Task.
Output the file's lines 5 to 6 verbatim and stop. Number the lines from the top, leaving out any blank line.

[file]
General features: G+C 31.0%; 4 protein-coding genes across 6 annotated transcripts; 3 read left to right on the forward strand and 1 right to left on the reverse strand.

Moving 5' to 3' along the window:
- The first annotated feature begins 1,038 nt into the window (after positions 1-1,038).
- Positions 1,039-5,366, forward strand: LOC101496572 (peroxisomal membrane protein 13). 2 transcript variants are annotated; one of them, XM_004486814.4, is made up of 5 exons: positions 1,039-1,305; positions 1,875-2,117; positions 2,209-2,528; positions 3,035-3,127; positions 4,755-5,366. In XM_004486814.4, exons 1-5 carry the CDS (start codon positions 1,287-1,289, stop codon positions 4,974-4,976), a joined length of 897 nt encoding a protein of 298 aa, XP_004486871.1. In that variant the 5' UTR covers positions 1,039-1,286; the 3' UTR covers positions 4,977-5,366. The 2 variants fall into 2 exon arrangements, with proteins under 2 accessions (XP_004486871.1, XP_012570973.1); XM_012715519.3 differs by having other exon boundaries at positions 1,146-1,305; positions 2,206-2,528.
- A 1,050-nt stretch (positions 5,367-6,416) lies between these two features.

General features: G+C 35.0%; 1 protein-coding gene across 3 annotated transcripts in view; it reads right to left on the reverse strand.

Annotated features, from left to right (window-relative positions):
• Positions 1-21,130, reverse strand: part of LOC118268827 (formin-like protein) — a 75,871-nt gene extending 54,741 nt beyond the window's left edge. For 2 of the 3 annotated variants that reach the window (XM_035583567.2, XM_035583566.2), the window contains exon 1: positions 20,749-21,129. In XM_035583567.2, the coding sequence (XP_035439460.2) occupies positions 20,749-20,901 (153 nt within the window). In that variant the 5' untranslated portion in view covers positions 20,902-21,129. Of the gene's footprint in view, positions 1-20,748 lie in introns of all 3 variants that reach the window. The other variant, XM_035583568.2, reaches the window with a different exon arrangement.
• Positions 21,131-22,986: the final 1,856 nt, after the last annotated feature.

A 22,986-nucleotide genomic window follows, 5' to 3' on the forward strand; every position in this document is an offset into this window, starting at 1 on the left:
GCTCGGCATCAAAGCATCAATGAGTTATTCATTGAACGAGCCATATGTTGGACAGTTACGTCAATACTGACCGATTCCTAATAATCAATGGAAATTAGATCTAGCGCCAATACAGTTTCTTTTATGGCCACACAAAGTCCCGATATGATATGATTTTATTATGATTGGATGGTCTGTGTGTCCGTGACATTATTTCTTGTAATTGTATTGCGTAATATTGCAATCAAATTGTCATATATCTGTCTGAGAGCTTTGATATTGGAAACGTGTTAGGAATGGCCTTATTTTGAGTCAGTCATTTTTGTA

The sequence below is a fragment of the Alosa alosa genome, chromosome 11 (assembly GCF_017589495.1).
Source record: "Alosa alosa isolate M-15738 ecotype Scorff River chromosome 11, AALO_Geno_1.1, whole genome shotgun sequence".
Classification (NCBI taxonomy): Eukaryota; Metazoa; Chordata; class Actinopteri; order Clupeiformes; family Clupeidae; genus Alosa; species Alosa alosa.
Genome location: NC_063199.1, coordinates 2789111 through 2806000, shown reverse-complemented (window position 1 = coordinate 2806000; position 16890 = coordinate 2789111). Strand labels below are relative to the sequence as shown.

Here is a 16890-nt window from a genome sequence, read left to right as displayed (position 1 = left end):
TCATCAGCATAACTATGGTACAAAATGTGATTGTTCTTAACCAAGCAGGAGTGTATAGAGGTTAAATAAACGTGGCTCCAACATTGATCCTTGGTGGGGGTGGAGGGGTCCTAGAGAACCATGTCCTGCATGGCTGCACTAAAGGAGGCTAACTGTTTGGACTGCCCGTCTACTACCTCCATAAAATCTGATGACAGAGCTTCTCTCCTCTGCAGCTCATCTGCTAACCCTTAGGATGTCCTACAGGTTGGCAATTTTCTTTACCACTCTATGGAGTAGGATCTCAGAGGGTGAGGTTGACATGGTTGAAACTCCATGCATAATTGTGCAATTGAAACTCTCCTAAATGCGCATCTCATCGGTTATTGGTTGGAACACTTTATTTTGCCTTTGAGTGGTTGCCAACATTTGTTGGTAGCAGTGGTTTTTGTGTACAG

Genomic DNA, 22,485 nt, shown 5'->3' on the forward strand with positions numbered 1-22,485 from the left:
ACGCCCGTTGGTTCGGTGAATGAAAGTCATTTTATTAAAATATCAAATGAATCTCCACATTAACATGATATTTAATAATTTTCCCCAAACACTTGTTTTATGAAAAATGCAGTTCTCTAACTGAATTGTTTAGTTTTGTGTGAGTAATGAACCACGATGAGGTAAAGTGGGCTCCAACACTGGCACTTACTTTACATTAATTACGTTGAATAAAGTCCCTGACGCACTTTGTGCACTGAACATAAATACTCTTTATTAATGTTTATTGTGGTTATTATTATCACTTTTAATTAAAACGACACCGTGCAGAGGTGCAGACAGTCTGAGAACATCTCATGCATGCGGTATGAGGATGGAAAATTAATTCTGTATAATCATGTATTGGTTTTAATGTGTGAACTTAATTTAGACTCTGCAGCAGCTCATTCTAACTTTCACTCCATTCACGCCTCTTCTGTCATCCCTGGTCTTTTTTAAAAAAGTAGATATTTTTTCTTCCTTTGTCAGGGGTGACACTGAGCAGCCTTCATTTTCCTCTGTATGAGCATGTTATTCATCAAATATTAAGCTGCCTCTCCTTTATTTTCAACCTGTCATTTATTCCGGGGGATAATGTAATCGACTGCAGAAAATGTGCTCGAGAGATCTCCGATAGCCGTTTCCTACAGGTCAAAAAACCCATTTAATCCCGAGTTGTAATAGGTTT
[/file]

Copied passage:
- A 1,050-nt stretch (positions 5,367-6,416) lies between these two features.

General features: G+C 35.0%; 1 protein-coding gene across 3 annotated transcripts in view; it reads right to left on the reverse strand.